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Polytrichum Life Cycle

By Kimberly Sharpe

Polytrichum commune, known as common hair cap moss, grows 1 to 8 inches in height. The moss appears across the ground like a soft green blanket or carpet. The moss normally lives three to five years but has been known to reach 10 years before dying. As the moss dies, new moss develops on top of the old.

Growing Requirements

Polytrichum grows wild around the world and is a coveted garden addition that is often grown around stepping stones. The plant enjoys moist soil conditions with deep shade. It will tolerate full sunlight but its water requirements increase and the soil must be maintained moist for the plant to survive. It will tolerate areas with poor drainage. Polytrichum does not require nutrient-rich soil and can subsist on less then adequate soils. It does prefer acidic soil conditions.

Soil Erosion

The moss offers numerous benefits for soil erosion control. It is also commonly found growing on and along granite outcroppings with virtually no soil available. Polytrichum grows along roadsides and in forest settings with ease. It offers moderate pollution tolerance for growing in or beside urban areas, according to Ohio University.


Polytrichum has both male and female stems. On the tips of female shoots, eggs are produced; on the tips of male shoots, sperm is produced. The ends of these structures appear almost cap-like. Male caps often have a pretty pink shading. The shoots range in height from 11 to 15 inches. The plant requires springtime rain to procreate. Raindrops splash sperm from the male shoots onto the eggs so fertilization can occur.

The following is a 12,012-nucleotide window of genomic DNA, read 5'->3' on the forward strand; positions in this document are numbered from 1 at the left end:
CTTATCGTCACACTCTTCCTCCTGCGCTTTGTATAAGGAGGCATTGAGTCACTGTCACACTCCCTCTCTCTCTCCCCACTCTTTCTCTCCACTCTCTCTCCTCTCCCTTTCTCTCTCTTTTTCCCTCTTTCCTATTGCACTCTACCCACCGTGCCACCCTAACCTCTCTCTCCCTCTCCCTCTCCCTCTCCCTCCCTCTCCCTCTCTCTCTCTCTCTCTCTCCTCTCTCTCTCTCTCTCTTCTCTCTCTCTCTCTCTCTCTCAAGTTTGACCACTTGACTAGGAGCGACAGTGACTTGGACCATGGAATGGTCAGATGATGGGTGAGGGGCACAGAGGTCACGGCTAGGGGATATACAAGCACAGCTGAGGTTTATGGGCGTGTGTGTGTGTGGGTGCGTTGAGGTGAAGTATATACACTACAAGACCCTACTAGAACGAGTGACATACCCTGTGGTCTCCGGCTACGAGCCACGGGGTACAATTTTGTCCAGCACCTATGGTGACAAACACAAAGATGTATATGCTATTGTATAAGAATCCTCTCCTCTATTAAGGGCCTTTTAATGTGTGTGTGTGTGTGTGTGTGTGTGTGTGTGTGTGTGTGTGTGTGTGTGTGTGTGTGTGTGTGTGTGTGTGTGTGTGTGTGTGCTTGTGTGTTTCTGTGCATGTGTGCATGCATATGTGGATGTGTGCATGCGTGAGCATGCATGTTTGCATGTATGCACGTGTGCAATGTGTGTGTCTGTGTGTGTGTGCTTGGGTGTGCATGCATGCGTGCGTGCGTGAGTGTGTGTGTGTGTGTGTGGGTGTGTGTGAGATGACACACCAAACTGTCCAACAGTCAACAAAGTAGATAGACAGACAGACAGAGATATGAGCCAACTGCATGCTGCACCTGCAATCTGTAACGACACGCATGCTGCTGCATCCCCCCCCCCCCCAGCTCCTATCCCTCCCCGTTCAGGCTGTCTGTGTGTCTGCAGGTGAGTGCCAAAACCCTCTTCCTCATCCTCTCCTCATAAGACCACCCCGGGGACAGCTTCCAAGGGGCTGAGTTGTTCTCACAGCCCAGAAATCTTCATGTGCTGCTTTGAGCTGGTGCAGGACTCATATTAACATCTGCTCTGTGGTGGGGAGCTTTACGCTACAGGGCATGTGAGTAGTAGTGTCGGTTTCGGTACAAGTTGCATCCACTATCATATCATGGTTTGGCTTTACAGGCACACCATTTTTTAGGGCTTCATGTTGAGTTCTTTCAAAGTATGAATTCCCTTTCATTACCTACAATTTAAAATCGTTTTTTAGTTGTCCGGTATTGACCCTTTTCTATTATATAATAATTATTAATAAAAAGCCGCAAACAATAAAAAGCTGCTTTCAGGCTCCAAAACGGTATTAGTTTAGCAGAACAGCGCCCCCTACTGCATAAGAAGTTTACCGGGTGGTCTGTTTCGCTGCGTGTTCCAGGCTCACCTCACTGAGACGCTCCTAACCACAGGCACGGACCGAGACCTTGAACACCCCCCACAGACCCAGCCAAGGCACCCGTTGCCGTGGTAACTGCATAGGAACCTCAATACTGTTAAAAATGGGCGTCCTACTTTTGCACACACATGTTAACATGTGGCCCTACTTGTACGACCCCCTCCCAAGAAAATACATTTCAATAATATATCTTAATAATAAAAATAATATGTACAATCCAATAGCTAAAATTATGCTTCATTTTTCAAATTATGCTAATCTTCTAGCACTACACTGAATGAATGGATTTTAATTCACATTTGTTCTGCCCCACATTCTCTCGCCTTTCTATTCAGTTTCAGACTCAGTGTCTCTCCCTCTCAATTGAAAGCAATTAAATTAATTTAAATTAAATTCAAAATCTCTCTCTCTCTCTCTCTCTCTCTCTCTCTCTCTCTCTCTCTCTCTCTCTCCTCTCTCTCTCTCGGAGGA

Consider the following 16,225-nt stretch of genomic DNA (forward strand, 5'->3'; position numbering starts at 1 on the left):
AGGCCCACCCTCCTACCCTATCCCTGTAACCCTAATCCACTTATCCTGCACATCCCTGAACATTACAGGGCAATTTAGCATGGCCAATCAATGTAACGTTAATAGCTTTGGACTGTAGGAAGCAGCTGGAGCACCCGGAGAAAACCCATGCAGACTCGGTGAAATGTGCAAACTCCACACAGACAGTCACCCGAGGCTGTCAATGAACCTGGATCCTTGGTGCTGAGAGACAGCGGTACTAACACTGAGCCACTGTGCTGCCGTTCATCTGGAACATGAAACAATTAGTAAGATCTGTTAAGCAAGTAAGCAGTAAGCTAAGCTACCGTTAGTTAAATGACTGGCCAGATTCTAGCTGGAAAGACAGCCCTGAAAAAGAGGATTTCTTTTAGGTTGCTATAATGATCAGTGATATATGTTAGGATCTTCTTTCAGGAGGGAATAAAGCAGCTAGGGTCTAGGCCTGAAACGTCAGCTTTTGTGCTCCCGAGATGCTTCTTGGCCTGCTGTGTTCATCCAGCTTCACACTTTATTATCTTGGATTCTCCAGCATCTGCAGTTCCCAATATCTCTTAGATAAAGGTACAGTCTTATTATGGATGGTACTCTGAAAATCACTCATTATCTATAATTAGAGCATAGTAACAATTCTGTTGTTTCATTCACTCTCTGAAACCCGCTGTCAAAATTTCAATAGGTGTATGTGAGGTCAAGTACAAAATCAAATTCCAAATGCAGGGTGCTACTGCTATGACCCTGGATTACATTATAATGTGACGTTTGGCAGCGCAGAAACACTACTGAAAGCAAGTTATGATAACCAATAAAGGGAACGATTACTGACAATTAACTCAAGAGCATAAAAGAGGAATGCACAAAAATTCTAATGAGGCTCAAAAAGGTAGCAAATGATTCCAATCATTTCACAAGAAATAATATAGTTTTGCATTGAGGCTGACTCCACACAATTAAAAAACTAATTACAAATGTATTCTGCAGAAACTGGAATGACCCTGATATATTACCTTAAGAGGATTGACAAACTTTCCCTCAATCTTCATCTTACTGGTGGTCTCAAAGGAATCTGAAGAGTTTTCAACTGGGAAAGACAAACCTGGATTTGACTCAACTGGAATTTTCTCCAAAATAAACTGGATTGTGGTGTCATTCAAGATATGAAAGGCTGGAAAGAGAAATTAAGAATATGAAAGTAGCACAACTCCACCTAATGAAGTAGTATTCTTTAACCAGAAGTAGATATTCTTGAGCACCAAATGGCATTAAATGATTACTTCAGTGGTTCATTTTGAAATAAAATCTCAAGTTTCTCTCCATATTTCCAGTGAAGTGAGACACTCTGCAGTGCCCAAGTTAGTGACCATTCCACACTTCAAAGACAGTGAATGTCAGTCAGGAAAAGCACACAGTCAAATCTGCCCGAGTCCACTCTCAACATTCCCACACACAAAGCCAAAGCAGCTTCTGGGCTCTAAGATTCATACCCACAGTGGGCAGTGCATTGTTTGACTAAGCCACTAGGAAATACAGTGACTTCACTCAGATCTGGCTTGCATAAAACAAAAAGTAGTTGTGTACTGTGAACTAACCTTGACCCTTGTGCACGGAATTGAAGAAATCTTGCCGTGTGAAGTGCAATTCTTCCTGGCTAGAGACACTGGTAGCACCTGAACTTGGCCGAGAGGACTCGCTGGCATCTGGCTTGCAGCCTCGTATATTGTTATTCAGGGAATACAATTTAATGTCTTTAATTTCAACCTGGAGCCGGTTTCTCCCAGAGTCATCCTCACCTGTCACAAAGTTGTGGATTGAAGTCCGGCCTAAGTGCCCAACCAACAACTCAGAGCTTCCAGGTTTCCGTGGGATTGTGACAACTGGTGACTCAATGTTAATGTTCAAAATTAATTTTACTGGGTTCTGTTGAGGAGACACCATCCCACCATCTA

Spore Production

Once the egg is fertilized, it begins to transform into a fertile spore. When warm, dry summer weather comes, the wind lifts the spores off the shoots and sends them on their journey to land in soil somewhere else and germinate.


Polytrichum is often brewed into a tea and drunk to dissolve gallbladder or kidney stones. The shoots of the plant were once utilized in hair-care products to aid in hair growth and make the tresses stronger. The shoots were once woven into baskets and rugs. A polytrichum basket from 86 AD was discovered at an early Roman fort in Newstead, England, according to the Faculty of Natural Resources Management at Lakehead University.


About the Author


Based in Oregon, Kimberly Sharpe has been a writer since 2006. She writes for numerous online publications. Her writing has a strong focus on home improvement, gardening, parenting, pets and travel. She has traveled extensively to such places as India and Sri Lanka to widen and enhance her writing and knowledge base.